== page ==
i think thatll, any elected official who votes against further stimulus package will not be an elected official after november 3. i think we are going to have to have bipartisanship driving another stimulus as we have seen parts of the u.s., particularly the southwest, start to pullback on their economies in order to s beenthe covid that' growing over there. so, we know -- i think the markets are pretty convinced that we are getting a stimulus. how much it will be, we don't know, but we've got to have something that carrie is us through election day -- carries us through election day. haidi: what then do you assign as risk when we eventually get there?
because we will have to get there eventually. mariann: i'm sorry, what is the risk when we get to what point exactly? haidi: tapering. tapering both on the fiscal side and the monetary policy side. mariann: oh, the tapering, yes. i think that tapering will not occur until we have significant health progress. so then, i believe the markets will, you know, have a grip on an expanding, returning economy again. so, the risk will be really minimized. do you see further opportunity within tech and growth stocks as we continue to see another record high for the nasdaq and tech still continuing to drive the bulk of this rally? mariann: we have seen cuts in that momentum a couple of times now.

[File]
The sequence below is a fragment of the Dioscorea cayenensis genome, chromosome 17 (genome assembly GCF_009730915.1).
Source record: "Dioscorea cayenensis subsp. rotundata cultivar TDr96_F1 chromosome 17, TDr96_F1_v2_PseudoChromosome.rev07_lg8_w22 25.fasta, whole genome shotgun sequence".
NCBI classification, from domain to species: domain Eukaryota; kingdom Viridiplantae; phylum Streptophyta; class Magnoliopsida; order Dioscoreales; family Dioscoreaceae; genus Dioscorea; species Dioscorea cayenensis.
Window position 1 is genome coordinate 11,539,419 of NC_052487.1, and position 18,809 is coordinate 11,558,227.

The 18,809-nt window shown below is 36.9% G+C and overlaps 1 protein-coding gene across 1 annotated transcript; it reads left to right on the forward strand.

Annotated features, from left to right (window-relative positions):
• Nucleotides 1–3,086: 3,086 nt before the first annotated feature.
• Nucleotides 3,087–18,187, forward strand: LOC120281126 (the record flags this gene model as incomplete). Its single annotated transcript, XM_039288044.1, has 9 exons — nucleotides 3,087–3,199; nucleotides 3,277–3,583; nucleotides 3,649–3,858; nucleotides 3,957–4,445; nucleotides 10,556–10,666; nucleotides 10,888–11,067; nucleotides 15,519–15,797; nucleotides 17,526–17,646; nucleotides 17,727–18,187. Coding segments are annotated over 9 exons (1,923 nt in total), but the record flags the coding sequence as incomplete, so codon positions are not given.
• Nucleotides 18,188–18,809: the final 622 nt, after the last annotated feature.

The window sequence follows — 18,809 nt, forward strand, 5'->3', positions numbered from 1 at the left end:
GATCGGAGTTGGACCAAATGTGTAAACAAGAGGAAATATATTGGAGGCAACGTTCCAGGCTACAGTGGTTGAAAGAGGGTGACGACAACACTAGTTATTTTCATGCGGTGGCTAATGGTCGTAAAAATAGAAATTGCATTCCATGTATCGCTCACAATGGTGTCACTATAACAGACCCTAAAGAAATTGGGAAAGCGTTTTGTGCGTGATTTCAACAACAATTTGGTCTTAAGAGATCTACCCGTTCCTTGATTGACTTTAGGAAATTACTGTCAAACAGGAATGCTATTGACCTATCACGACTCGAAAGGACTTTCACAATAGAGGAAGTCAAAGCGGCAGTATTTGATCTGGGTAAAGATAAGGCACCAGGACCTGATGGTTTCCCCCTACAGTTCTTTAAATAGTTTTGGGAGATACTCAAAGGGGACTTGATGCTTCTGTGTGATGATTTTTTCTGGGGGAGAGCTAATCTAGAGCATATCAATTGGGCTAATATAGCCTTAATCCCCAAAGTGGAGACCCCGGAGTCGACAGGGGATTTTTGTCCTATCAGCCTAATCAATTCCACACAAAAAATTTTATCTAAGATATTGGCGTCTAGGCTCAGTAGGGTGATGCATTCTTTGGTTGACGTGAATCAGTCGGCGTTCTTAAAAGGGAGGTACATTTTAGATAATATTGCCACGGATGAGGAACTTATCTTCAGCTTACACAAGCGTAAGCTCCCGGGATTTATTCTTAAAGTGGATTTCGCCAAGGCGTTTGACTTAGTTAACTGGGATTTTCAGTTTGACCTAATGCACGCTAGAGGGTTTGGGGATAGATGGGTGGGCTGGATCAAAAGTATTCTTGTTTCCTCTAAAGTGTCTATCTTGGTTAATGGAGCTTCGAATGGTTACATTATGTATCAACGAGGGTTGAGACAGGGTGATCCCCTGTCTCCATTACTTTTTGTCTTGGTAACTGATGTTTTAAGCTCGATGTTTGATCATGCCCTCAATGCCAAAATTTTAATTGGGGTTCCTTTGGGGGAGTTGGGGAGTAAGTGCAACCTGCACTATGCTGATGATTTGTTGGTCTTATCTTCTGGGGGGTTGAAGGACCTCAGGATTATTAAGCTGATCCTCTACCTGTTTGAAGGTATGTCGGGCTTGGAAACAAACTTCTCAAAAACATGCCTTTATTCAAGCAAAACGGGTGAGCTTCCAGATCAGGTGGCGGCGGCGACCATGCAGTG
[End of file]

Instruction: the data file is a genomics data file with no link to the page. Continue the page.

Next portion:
last week being one of those periods. to stop aust so hard moving train. doing very, very well. i am reminded of back in the day when we thought there was an internet bubble and we were two years too soon to call that. it should burst any day now. it is just really hard to stop the momentum that's going on on the tech side. valueeing said, we think is very much apparent in the cyclicals and the industrials and materials. we saw an improvement in those sectors last week. we are steering people more towards the value side these days. shery: so that tech underperformance we have seen recently, this chart showing how tech is trying to make a comeback especially when you